How to control a lamp via Arduino

In the last posts I wrote that I bought a lot of Arduino stuff, to try to build something interesting, but I didn’t show anything.

This is the first example, the easiest: how to control a lamp.


The circuit and the code it’s super easy and it’s on GitHub.

Code explanation:

  1. in setup() we declare that pin 7 is an output
  2. in loop() we turn on pin 7
  3. We wait 10000 milliseconds (10 seconds) before running next instruction
  4. We turn off pin 7
  5. We wait another 100000 milliseconds
  6. We start again from point 2

The result is that we have turn on and off the lamp every 10 seconds.

Obviously, this is an useless circuit, but we can expand it, for example by controlling the lamp via Bluetooth or via WiFi.

The real flick keyboard

As an April Fool’s Google Japan made a Flick physical keyboard.


Designed for those who, accustomed to a flick keyboard on Android / iOS, is no longer able to use one for traditional computers. The website introduces it very well, even though he exaggerates with the functionality, with a laser tracking system that would look unrealistic even in science fiction movies.

What’s really interesting thing is that they made available the source code: one could actually make this keyboard at home with Arduino, although it lacks a fundamental thing: the files for the 3D printer. Yes, I can recreate it at home, but the little box and cute keys? You have to design them yourself.

With the “recipe” that have published, what comes out is something like this:


Which it is quite different than the cool prototype shown in the video.

However, it works. With 12 analog nubs from a PS2 pad, they convert the 24 analog inputs to digital using three MCP3208 ICs, using only 5 digital inputs on the arduino nano, while the nub click is directly connected to the remaining 12 digital/analog inputs. After that, the program communicates via serial port with a card, and is seen as a bluetooth keyboard.

Despite the cool looking prototype, in my opinion it’s actually awkward to use. If each key is using a PS2 analog stick, the click is much harder than one key on a standard keyboard, ok, maybe you can write a sentence, but a longer text? Best wishes!

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More Arduino, more!

Ok, I’m getting addicted to this, after making interactive Xmas gifts with a Nokia 3310 LCD screen instead of the usual, boring greeting card (I’ll publish the video… one day), I searched the web for lots and lots of fun projects to make.

First, I found a better store than Dealextreme: Banggood.

Not only they have more stuff, it’s also cheaper! 😍

I ordered:


Last week I was excited that Dealextreme opened a warehouse in Europe.

Browsing the website I saw that there are a lot of Arduino accessories, the DIY programmable electronic platform. I was about to buy a Raspberry Pi B+, but the idea of having a full fledged Linux system just for doing, for example, a simple temperature logging circuit, looked like a waste for me.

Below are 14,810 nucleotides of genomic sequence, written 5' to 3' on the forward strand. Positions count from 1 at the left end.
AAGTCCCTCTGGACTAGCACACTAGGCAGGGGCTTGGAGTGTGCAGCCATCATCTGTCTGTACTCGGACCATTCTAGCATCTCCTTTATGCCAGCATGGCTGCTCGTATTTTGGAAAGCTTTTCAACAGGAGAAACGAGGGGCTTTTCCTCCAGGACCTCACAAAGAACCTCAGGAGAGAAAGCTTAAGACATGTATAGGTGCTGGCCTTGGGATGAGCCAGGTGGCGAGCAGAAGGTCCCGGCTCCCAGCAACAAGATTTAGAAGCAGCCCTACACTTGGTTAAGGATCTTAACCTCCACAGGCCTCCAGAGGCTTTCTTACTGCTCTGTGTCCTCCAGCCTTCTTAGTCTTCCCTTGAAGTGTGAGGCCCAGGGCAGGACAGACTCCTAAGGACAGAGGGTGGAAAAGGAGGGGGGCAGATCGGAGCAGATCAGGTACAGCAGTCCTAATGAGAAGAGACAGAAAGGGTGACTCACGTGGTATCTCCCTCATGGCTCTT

Seeing the many components, I got a lot of nice ideas to make, that obviously I’ll publish here, with circuits and source codes.

From the European warehouse I ordered:

  • An Arduino Nano (chinese clone, obviosly, since it costs just 7 euro)
  • A pair of breadboards to quickly do the circuit without using the solder. Moreover the Arduino Nano it’s designed to be put on a breadboard to easily access its contacts
  • A breadboard power supply to put on the breadboard, for having current on the rails more easily, without jumpers (1,60 euro!!)
  • A lot of random resistors
  • A lot of random LEDs (here I could save some money by scavenging them from old circuit boards, but I was lazy)
  • A lot of male jumpers for the breadboard (here I could save too, if I just bought some telephone cable, but for 2,48€, this is nicer)
  • A lot of female jumpers (2,06 €, I could take them from old electronic connectors)
  • temperature sensor. The DHT11 model costs less than half the price, but reading the datasheet, it gives the temperature with a 1 degree tolerance… it can’t be used to log reliably home temperatures. The one I chose, the DHT22, it’s still a cheap sensor that gives temperature with an half degree tolerance. I’ll just use it for see if my idea is feasible and then replace with a SHT15 (which, at $45, it’s not fit for experiments…)

Then I ordered more from the Chinese warehouse, for the simple reason that was cheaper – meanwhile I have to learn how to use the platform, so if they arrive after 2 months it’s still ok:

  • An Arduino Uno (still a chinese clone, because it sells for 5 euro)
  • A board with SD card reader and real time clock, designed to be placed over the Arduino Uno, for logging events.
  • mini breadboard that I’ll glue over the logging board, so I don’t have to mess with solder
  • A Nokia 3310 LCD display already soldered with a controller, ready for being used with the Arduino. Less than 3 euro, cool!
  • An USB voltmeter/amperometer to see if the output from my chinese USB power suppliers is right or not (maybe the circuit doesn’t work because it gets 4.5 volts instead of 5, for example)

I’m eager to get this stuff, to make something cool!